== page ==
With spring on the horizon, it’s important to keep stewardship at the top of the mind when planting. 

Spring on the farm brings new beginnings and new opportunities. This year, a new stewardship campaign encourages farmers to start their spring planting by taking a fresh look at best practices for using treated seed. 

“Farmers have been using seed treatments to protect seeds and seedlings for a number of years,” says Shawn Potter, head of product marketing at Syngenta Seedcare.  “One of the things we’ve realized is that as we talk about the benefits of those seed treatments, we also need to talk about proper stewardship and best practices.

“They go hand in hand, and this campaign just brings a fresh awareness to many of the things farmers have already been doing, but that can always be a good reminder as we begin a new planting season.” 

The BeSure! campaign was created in partnership with the Growing Matters coalition, led by Syngenta, Bayer Crop Science, Valent U.S.A., and Mitsui Chemical Agro. The American Seed Trade Association (ASTA) and the National Pesticide Safety Education Center (NPSEC) are also involved. 

“It’s truly a coalition effort, and the reason is that we all share a common goal. Stewardship is important for all of us,” says Dan Fay, Valent U.S.A.’s senior manager, technology operations and stewardship lead. 

Dan Fay.

The goal of BeSure! is to strengthen awareness of stewardship best practices to protect bees and other wildlife during the handling, planting and disposal of treated seeds.

Nick Tinsley, SeedGrowth technical service representative with Bayer, says the goal is not to add a lot of extra steps to spring planting, but rather to do what farmers are already doing in a way that reflects the most up-to-date research on stewardship. 

Farmers can visit GrowingMatters.org for tips, reminders, and other information.

“As we think about planting in 2019, we want to remind farmers and applicators that there are best management practices when it comes to dealing with these products,” Tinsley says. “Being a good steward doesn’t have to be complicated. It’s just about being mindful of these practices.”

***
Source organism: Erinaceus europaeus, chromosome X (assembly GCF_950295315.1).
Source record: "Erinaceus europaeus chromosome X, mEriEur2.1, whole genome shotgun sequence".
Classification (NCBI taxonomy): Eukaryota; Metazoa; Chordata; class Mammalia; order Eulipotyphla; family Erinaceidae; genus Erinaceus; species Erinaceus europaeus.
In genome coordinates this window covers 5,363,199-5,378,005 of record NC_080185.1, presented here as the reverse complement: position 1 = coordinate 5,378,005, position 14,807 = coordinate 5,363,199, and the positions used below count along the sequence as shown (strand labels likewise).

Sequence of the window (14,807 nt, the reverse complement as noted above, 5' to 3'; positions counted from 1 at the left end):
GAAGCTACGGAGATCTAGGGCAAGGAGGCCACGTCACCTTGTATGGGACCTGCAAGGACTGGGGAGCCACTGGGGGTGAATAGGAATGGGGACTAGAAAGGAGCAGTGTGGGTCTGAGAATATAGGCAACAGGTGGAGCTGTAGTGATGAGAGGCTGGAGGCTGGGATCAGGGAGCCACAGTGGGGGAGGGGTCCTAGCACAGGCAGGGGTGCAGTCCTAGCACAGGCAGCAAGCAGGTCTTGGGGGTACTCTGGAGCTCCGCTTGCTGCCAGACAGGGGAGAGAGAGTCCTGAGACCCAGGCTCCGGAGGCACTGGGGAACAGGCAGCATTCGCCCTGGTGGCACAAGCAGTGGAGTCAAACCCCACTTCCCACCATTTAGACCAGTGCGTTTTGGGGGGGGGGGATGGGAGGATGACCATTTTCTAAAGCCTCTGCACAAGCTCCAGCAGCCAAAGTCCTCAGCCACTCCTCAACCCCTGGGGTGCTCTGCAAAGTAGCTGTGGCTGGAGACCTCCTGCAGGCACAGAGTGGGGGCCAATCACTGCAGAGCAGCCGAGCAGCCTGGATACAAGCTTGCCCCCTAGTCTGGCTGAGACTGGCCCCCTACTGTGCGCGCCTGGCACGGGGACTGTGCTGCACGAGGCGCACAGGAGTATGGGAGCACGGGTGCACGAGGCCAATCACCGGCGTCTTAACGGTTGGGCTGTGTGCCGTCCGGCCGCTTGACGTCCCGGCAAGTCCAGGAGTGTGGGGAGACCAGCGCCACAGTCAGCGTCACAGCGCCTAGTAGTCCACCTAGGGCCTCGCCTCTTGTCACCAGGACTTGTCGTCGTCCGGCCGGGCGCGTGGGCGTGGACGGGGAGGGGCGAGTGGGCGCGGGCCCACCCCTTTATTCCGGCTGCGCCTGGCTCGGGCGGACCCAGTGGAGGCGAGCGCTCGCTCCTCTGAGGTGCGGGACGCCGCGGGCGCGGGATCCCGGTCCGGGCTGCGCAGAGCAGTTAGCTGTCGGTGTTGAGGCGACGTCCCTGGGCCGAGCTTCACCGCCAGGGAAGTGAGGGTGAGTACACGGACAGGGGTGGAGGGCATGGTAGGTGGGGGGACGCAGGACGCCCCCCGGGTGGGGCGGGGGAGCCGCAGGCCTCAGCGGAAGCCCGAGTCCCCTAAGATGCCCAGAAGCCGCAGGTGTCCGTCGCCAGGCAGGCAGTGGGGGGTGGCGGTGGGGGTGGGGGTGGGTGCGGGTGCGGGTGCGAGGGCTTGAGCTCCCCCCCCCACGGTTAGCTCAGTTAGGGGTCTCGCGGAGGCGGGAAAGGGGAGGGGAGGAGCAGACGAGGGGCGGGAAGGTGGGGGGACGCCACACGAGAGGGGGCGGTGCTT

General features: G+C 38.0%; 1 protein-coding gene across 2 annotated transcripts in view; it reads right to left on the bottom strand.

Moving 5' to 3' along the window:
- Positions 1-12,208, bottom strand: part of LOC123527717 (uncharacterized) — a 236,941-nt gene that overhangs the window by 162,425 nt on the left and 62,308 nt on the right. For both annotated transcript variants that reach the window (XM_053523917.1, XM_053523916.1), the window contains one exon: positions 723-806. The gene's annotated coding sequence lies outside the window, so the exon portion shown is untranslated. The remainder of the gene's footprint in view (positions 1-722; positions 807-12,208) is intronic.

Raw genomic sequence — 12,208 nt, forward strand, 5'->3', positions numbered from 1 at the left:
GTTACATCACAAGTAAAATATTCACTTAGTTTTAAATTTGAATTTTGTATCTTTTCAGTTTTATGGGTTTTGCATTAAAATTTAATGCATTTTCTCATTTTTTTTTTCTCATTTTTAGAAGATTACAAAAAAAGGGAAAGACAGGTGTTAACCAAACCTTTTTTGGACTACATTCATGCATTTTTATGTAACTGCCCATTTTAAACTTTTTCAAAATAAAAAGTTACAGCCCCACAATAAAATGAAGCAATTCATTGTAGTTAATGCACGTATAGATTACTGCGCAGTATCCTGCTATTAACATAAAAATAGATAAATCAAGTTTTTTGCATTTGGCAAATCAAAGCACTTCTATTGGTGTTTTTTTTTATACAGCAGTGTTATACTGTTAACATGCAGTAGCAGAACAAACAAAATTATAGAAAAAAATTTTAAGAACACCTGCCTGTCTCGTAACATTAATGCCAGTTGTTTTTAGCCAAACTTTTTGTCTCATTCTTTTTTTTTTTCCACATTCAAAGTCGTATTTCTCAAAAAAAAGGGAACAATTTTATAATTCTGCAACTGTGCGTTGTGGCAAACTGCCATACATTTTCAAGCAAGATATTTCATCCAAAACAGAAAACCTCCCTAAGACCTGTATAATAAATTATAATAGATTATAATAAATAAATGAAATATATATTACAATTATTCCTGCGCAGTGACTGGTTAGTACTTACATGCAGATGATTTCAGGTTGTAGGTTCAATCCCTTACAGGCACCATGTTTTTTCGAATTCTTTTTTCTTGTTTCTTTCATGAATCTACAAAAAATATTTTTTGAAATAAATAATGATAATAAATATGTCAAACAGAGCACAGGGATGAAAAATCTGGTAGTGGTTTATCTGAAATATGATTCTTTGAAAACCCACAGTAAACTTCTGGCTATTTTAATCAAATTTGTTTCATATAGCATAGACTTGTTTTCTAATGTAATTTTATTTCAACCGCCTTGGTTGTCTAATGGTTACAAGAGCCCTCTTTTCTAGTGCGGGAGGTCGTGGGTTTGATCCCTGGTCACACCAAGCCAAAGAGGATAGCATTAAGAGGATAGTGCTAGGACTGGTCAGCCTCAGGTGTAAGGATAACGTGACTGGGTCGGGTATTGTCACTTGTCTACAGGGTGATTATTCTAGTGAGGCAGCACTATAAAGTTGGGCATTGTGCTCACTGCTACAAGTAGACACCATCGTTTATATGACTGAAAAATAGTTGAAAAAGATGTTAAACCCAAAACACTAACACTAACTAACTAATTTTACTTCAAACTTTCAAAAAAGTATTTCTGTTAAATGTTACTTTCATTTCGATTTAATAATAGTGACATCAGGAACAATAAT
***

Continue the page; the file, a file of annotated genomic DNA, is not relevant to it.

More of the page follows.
Steps Toward Stewardship

Step No. 1: Read the label.

“We put that No. 1 on the list because it’s really where it all starts,” Fay says.

Potter agrees, adding that the label changes fairly often with regards to targeted pests and application rates. While much of the information does remain the same from year to year, especially on the smaller bag tag, it can be tempting to think it’s unnecessary to read the tag again. However, it’s still worth reviewing.

“Human nature says, ‘I’ve done this a few times so I can figure it out,’ but bags do have the PPE [personal protective equipment] information on there for their own safety, and their workers’ safety. It’s a very quick thing to look at and review,” Potter says.

Flowers and Fields

Another important step toward stewardship is to eliminate flowering weeds near the fields where treated seed will be planted.

“A lot of people haven’t thought as much about that, but if we want to limit potential exposure for pollinators, that’s an important step,” Potter says. 

Shawn Potter.

“We understand that an important part of the seed treatment is the insecticide component which protects that seed in the ground. And we know that it could present a risk to bees and other pollinators if we don’t take the necessary steps to reduce exposure,” Tinsley says.